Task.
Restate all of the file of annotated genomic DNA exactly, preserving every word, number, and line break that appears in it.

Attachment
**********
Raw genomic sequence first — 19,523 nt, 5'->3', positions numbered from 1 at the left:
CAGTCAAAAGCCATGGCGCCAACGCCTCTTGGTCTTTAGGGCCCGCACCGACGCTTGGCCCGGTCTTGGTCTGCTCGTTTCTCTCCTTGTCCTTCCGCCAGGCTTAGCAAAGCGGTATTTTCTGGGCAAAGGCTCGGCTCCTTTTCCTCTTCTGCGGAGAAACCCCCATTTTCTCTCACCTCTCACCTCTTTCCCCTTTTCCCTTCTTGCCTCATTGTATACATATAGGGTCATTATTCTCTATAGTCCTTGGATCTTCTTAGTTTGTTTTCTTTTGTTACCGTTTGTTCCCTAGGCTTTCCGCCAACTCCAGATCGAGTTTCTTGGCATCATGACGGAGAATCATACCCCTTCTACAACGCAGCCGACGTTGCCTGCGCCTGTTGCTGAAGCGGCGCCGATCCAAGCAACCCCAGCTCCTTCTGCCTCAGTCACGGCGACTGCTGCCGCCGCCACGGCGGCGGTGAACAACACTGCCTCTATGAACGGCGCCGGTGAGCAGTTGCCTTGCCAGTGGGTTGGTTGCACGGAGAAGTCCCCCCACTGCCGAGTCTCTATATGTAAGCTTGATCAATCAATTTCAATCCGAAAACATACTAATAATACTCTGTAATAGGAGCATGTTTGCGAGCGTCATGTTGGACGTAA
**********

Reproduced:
Raw genomic sequence first — 19,523 nt, 5'->3', positions numbered from 1 at the left:
CAGTCAAAAGCCATGGCGCCAACGCCTCTTGGTCTTTAGGGCCCGCACCGACGCTTGGCCCGGTCTTGGTCTGCTCGTTTCTCTCCTTGTCCTTCCGCCAGGCTTAGCAAAGCGGTATTTTCTGGGCAAAGGCTCGGCTCCTTTTCCTCTTCTGCGGAGAAACCCCCATTTTCTCTCACCTCTCACCTCTTTCCCCTTTTCCCTTCTTGCCTCATTGTATACATATAGGGTCATTATTCTCTATAGTCCTTGGATCTTCTTAGTTTGTTTTCTTTTGTTACCGTTTGTTCCCTAGGCTTTCCGCCAACTCCAGATCGAGTTTCTTGGCATCATGACGGAGAATCATACCCCTTCTACAACGCAGCCGACGTTGCCTGCGCCTGTTGCTGAAGCGGCGCCGATCCAAGCAACCCCAGCTCCTTCTGCCTCAGTCACGGCGACTGCTGCCGCCGCCACGGCGGCGGTGAACAACACTGCCTCTATGAACGGCGCCGGTGAGCAGTTGCCTTGCCAGTGGGTTGGTTGCACGGAGAAGTCCCCCCACTGCCGAGTCTCTATATGTAAGCTTGATCAATCAATTTCAATCCGAAAACATACTAATAATACTCTGTAATAGGAGCATGTTTGCGAGCGTCATGTTGGACGTAA